War does horrible things not only to the ones who are fighting, but to everyone, especially those who are taught to hate their enemy. This dehumanizing tactic may be deemed necessary in battle in order to kill other men when we are taught that it's a sin. But it does mankind a huge injustice—by causing us to make broad generalizations of groups of people, it destroys the hope of unity afterward. Even when the peace treaties are signed, the negative sentiment is there and it makes the healing even more difficult than it needs to be. In 'Unfair in Love and War” by Kaje Harper, Warren Burch moves back home to help his mother and encounters prejudice that makes him both sad and angry. His neighbor, Stefan Koeler, is the target of bullying and destruction of property, all because he looks German. Warren is quite curious about Stefan and questions his mother. She tells him that he moved there with his aunt who since then has died and they are from Norway. His mom also tells Warren that Stefan is basically a recluse, shunned by the townspeople because of his appearance. Warren becomes even more determined to learn about the mysterious young man. He strikes up a friendship with him and they find they have a lot in common, in particular, their attraction to other men. Surprisingly, his mother recognizes that both men are happy and gives them her blessing. All she wants for her son is to have someone loving with whom to share his life. The path to love is not smooth for Warren and Stefan. Before they can get together permanently, there are many other hurdles to jump, including a huge secret Stefan is keeping, one that could alienate them permanently.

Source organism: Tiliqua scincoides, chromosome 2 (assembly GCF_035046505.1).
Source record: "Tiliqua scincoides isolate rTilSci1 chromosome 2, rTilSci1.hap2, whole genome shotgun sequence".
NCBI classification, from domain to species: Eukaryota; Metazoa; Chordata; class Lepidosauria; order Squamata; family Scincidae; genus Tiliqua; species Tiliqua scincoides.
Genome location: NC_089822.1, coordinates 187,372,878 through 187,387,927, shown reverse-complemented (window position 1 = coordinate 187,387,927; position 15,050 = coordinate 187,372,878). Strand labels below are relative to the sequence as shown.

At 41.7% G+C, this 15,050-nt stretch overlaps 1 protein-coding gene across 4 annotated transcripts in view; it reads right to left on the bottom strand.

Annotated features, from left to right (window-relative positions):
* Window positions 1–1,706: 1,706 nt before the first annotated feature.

This story is about two men who are negatively influenced by wartime propaganda, being judged not by who they are, but by what they are perceived to be. They rise above it by learning what's really important in life and love. Thanks, Kaje, for reminding us that war is never a good thing and making peace afterward is made even more difficult by the unfortunate need to dehumanize the enemy.
Carousel by Jordan L. Hawk
“And the seasons, they go round and round, And the painted ponies go up and down. We're captive on the carousel of time.” Joni Mitchel